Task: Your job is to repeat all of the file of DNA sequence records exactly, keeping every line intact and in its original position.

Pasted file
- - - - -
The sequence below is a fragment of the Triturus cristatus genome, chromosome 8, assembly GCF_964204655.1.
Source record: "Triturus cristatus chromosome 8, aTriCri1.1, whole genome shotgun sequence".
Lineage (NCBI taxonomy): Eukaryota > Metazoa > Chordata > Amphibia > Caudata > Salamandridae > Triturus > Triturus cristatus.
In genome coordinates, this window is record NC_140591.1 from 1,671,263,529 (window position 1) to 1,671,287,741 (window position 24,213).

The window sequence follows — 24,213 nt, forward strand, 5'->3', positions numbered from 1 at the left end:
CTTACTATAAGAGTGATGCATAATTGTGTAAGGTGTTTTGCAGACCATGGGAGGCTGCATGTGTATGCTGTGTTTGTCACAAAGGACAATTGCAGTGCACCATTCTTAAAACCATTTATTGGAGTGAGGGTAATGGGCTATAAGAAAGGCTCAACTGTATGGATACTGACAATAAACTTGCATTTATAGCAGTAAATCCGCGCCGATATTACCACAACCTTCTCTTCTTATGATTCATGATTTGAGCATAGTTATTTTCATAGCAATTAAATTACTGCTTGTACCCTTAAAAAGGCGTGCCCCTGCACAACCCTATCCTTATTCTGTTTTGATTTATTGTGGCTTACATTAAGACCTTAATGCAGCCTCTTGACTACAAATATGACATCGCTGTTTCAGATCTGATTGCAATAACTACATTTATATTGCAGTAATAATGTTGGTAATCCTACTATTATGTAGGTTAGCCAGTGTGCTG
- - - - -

The sequence below is a fragment of the Triturus cristatus genome, chromosome 8, assembly GCF_964204655.1.
Source record: "Triturus cristatus chromosome 8, aTriCri1.1, whole genome shotgun sequence".
Lineage (NCBI taxonomy): Eukaryota > Metazoa > Chordata > Amphibia > Caudata > Salamandridae > Triturus > Triturus cristatus.
In genome coordinates, this window is record NC_140591.1 from 1,671,263,529 (window position 1) to 1,671,287,741 (window position 24,213).

The window sequence follows — 24,213 nt, forward strand, 5'->3', positions numbered from 1 at the left end:
CTTACTATAAGAGTGATGCATAATTGTGTAAGGTGTTTTGCAGACCATGGGAGGCTGCATGTGTATGCTGTGTTTGTCACAAAGGACAATTGCAGTGCACCATTCTTAAAACCATTTATTGGAGTGAGGGTAATGGGCTATAAGAAAGGCTCAACTGTATGGATACTGACAATAAACTTGCATTTATAGCAGTAAATCCGCGCCGATATTACCACAACCTTCTCTTCTTATGATTCATGATTTGAGCATAGTTATTTTCATAGCAATTAAATTACTGCTTGTACCCTTAAAAAGGCGTGCCCCTGCACAACCCTATCCTTATTCTGTTTTGATTTATTGTGGCTTACATTAAGACCTTAATGCAGCCTCTTGACTACAAATATGACATCGCTGTTTCAGATCTGATTGCAATAACTACATTTATATTGCAGTAATAATGTTGGTAATCCTACTATTATGTAGGTTAGCCAGTGTGCTG